Back in the late 80’s/early 90’s, when the Nats finally realized that Apartheid was no longer sustainable, they released Mandela, gave blacks the right to vote (for self-preservation and not from the goodness of their, as some have been led to believe) and whatnot. Some crazy white people, afraid of the ‘Swaart gevaar‘ packed their belongings and set up a shitty town called Orania. Residents of Orania want everybody to believe that the purpose of Orania is to preserve Afrikaner culture, but we all know that there’s no such thing as an onslaught against Afrikaner culture and that the only reason the 760 unfortunate people who reside there don’t want to be ruled by teh Blacks. I’ve read a couple of article on the ‘net praising Orania, calling it ridiculous things like “A model for good self-governance or somesuch”, even the world’s most accurate encyclopedia falls into the same trap in it’s article on Orania there’s even a part where they make a ridiculous claim such as this:
the purpose of Orania is to create a town where the preservation of Afrikanerdom’s cultural heritage is strictly observed and Afrikaner selfwerksaamheid (“self reliance”) is an actual practice, not just an idea. All jobs, from management to manual labour, are filled by Afrikaners only; non-Afrikaner workers are not permitted.
Well, I know a couple of people who work for Eskom-distribution, a few of them* had the opportunity of going to Orania, I asked them what their experiences were like and this are some of the things they experienced in Orania:
- Even though the Previous chairman, Mr Potgieter, is quoted as saying Afrikaner self-reliance is not just an idea but a practice, my friends bought coke and bottled water at a store and the cashier and security guards were all *drum roll* black. “All jobs, from management to manual labour,” are NOT filled by only Afrikaners
- The store that they bought the goodies (using Rands and not a punk-ass Ora) from was *drum roll* a Mur fuckin’ Spar supermarket, couldn’t they come up with a white supremacist version of Spar Supermaket, to make sure that the doesn’t make it’s way to black hands**?
- My friends weren’t there to survey the farm that they were going to install power-lines at. Orania’s residents think they are too good to be ruled by black people, yet they are too quick to use South Africa’s electricity (and presumably, our water supply as well), since they believe that they’re racially superior, couldn’t they come up with their own means of generating and distributing electricity? why are they using black power (Pun always intended.
So in effect, Orania is nothing but a typical South African farm town, only difference being that all it’s population is crazy. Tales about “Self-Reliance” are just a figment of the residents’ overactive imagination.
You might be wondering why I chose to make a post about Orania, well, an interesting article by Uyo Salifu popped up in my inbox, the article is your usual “The world cup might finally bring SA to that much sought-after post-racial future” Roffle. Uyo centers his whole article around Orania, he goes on about how the the spirit of the world cup somehow managed to skip Orania (Duh!) and something about Orania’s imperviousness (Is that an actual word?) to Transformation in the post-apartheid South Africa. I find it baffling that he/she would predicate South Africa’s Race relation on a town of just over 750 resident. I especially loved his conclusion, I’ll highlight the part that I love the most,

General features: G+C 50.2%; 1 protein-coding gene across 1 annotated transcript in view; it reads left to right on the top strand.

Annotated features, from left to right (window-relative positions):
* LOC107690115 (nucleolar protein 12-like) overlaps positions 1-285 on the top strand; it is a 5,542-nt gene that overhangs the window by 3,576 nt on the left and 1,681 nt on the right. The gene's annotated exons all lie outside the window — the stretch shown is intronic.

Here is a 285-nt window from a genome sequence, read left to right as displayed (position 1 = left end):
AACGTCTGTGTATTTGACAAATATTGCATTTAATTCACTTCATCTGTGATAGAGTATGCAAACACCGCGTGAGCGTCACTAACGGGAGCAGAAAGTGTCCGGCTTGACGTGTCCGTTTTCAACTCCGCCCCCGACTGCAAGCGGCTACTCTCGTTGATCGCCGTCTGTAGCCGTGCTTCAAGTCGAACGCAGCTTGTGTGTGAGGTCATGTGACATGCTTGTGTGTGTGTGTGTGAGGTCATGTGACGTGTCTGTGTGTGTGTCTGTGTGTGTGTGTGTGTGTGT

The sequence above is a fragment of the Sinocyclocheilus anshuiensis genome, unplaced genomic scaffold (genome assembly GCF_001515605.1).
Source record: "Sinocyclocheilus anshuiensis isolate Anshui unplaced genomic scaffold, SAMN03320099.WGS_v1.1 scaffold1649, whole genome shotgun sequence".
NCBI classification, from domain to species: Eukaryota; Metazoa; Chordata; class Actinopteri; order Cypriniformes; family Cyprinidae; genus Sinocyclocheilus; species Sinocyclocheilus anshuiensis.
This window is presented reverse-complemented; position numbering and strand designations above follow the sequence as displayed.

The 2010 World Cup was more than an opportunity for South Africa to experience an economic boost. It served as a re-defining moment against the background that the country had experienced a myriad of political woes under the apartheid regime. While Government’s efforts at redressing old wounds had managed to maintain some degree of peace and stability in the country, the effects of apartheid on this nation still lingered at the start of the World Cup. There remained much room for improvement of the country’s race relations. Meanwhile, country-wide campaigns to present a united front between blacks and whites in South Africa successfully boosted the morale of the national soccer team and managed to create the ambience of unity for the world.
These efforts were however, insufficient to generate solidarity from the town of Orania. Although the race relations of 48 million South Africans should not be predicated on the actions of the 750 residents of that town, the impact of their actions on this fragile democracy should not be underestimated. For black South Africans, Orania’s imperviousness to change could imply a reluctance to forget the ills of the past and forge ahead towards reclaiming the possibility of a non-racial society.
Over and above Orania’s implication for the rest of South Africa, is the dissatisfaction of white South Africans with the ANC-led Government. This issue could remain a barrier to national unity, despite the World Cup’s uniting effect. An added impediment to racial healing is the deep-seated animosity between the races and the reluctance to abandon previously held prejudices. Unwillingness to change after the event on both sides could serve as the single biggest impediment to racial healing. It is an obstacle that may be overcome with the combined effort from Government to fundamentally address the wrongs, and the younger generation of South Africans to dispose of these hindrances to improve race relations.
You heard it here first white people, if you’re dissatisfied with the ANC-led government, Orania is the place to go. Roffle.
* In case you were wondering, my friends are BLACK.
** And no, I don’t actually think that money going into Spa Supermarket = Market going to black people.